Not too long ago I wrote a satire piece on Elizabeth Holmes and Theranos.
Chasing the Innovation that never was — Theranos and Elizabeth Holmes.
Startups; what a wonderful and splendid term for up and coming Businesses.
In the article I mocked her, primarily for running a scam within the Health-Care industry and poked fun at James E. Burke’s unimaginable sacrifice to control the Tylenol Cyanide Crisis in 1982.
It got me to thinking; maybe we’d really just forgotten or gotten too greedy in our own self-pride and ego that ‘crooks always come undone’.
We’d forgotten the power of retaining good-will.
Doing right by the people you work for — Your Customers.
I’ve always believed, a CEO or any individual in power; whether it be in the Private Sector or the Government, works for the people.
When we get too proud and forget who we work for, and how we got to where we did; that’s when the dominos come falling down.
To give readers a highlight on James E. Burke’s legacy,
In 1982 — tampering occurred with Tylenol bottles (At the time Johnson and Johnson’s most successful analgesic product on the market) and a total of Seven people died as a result of what was later discovered to be Cyanide poisoning.
At the time of this event, Johnson and Johnson had a total of 35% of the Market Share within an Industry worth upwards of $1.2 Billion USD.
After the news was released to the public, their market share dropped to roughly 7%.
It was time for Mr. James E. Burke to make an important decision.
From an analytical point of view; Johnson and Johnson had immaculate Batch control and could’ve easily recognised which Lot of products had been tampered with, but Mr. James E. Burke believed otherwise.
His opinion was that instead of analysing how many bottles were affected and raising the risk of further deaths; He made the bold decision of issuing a recall of all the 31 Million Tylenol Bottles all across America.
A decision that cost the parent company a total of $100 Million USD.
It was a bold decision; one that took courage, vigour, tenacity, and the humanity to realise that the time spent on analysing and saving the costs of recalling just the bottles that were assumed to have been tampered with; wasn’t worth losing another life as a result of their product.
So he recalled each and every bottle across America.
A decision that, normally, would get a CEO fired or at-least result in extreme scrutiny from the Board of Directors.
But Mr. Burke didn’t stop there.
He went on to launch a country-wide campaign to raise awareness of the risks of the product and urging people to not use Tylenol until it was pronounced safe.
Furthermore, he went on to fund the legendary research that led to the innovative development of Tamper-Proof Safety Bottles; that we see in use to this very day within the medical industry.
Ensuring that customers, when buying a bottle of Tylenol in the future, could be assured it had not been tampered with.
It became the bench-mark for popular medicine packaging all over the world.
In a further move towards maintaining public trust; He decided the new Safety Tamper-Proof packaging would have absolutely no effect on the Cost of Tylenol to the consumers.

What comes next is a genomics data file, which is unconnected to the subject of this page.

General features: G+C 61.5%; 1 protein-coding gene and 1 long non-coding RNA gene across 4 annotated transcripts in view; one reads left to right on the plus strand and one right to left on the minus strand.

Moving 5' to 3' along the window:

When the dust settled; it had become clear that Burke had just accomplished a wonder beyond the imagination of the mundane and greedy businessmen.
He was a man of Science; He believed in the value of a human life.
And the cost one pays for taking one as a result of their product.
The reputation of the company’s name was worth a lot more to him than the cost of the recall.
A year later, Tylenol was released to the market and Johnson & Johnson had regained their market share; ending the year 1983 with a total of 40% of the Market-Share.
When asked about his enthralling decision, he spoke with humility.
Highlighting the company’s credo and the foundation upon which the company stood.
“The company is responsible first to its customers, then to its employees, the community and the stockholders, in that order”
“The credo is all about the consumer. When those seven deaths occurred, the credo made it very clear at that point exactly what we were all about. It gave me the ammunition I needed to persuade shareholders and others to spend the $100 million on the recall. The credo helped sell it.” — James E. Burke.
Mr. James E. Burke didn’t weasel his way out when it came to answer to the general public; he faced it with pure honestly and complete openness.
He even went as far as to contact every news media outlet to keep them well informed as the issue developed, He cooperated with Directors of the FDA and FBI in an attempt to put an end to the crisis and catch the culprit.
He developed a culture of trust that proved that Johnson and Johnson was a company willing to stand by its customers and a CEO who wasn’t going to hide behind his desk when faced with turmoil.
“Trust has been an operative word in my life. [It] embodies almost everything you can strive for that will help you to succeed. You tell me any human relationship that works without trust, whether it is a marriage or a friendship or a social interaction; in the long run, the same thing is true about business.” — James E. Burke in “Lasting Leadership”
As a result of his Leadership as the CEO of Johnson and Johnson and the selfless act of putting customers first — He earned a Presidential Medal of Freedom in the year 2000 from President Bill Clinton.
His name and legacy is also forever marked as the mogul of Crisis-Management.
And if there’s anything that was true then and is true to this day.
- Greed never leads to a life of normality and wealth. Good character and the Bravery it takes to take a stand on what’s RIGHT is the ultimate goal to a successful Business and Leadership.